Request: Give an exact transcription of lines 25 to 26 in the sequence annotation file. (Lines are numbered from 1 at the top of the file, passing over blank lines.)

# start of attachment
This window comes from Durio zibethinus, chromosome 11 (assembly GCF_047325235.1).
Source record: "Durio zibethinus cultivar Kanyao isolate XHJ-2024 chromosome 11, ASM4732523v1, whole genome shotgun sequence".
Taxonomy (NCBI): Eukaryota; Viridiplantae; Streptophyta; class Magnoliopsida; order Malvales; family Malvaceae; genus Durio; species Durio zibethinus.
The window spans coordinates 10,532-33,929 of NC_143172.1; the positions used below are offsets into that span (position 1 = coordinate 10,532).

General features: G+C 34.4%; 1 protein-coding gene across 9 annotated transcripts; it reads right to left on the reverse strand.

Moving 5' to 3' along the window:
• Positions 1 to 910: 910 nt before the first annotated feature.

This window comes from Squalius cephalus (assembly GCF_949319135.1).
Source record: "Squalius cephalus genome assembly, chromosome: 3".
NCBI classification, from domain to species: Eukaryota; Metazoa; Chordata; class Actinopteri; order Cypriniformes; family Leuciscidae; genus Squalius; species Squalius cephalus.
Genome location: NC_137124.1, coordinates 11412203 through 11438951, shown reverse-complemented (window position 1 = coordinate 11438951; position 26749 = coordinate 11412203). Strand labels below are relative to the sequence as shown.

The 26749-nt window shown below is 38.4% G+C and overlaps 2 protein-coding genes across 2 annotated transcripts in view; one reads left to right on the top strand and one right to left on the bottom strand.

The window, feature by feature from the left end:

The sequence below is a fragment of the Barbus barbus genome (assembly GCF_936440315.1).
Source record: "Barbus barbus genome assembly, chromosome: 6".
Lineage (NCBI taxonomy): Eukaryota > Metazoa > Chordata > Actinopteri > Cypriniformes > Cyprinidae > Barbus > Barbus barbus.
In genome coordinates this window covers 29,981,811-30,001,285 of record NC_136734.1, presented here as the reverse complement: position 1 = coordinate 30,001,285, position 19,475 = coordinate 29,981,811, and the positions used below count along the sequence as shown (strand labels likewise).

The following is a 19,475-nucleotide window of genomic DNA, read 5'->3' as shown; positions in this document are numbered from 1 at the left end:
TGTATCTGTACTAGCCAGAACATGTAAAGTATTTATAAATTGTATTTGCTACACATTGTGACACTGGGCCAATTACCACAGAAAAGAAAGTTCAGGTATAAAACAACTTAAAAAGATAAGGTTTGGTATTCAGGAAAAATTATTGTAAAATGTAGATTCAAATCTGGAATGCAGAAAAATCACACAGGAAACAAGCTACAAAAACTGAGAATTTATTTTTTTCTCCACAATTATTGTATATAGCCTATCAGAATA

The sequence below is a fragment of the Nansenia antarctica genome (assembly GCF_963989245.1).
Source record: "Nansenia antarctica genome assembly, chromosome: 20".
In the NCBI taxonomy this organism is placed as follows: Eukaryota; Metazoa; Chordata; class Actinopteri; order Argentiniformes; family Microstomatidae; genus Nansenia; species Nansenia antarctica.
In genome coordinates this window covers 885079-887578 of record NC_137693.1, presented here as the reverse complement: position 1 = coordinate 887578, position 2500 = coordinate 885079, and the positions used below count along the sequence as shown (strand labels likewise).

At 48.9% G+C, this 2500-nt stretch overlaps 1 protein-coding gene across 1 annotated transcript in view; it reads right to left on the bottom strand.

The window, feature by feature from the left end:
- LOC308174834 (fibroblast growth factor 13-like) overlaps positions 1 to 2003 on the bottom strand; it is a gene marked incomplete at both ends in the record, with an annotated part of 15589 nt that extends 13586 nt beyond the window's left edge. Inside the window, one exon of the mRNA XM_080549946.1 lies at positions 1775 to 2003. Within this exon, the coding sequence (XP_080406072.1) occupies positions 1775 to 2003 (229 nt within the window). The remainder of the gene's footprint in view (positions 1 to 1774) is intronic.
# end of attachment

The window, feature by feature from the left end:
- LOC308174834 (fibroblast growth factor 13-like) overlaps positions 1 to 2003 on the bottom strand; it is a gene marked incomplete at both ends in the record, with an annotated part of 15589 nt that extends 13586 nt beyond the window's left edge. Inside the window, one exon of the mRNA XM_080549946.1 lies at positions 1775 to 2003. Within this exon, the coding sequence (XP_080406072.1) occupies positions 1775 to 2003 (229 nt within the window). The remainder of the gene's footprint in view (positions 1 to 1774) is intronic.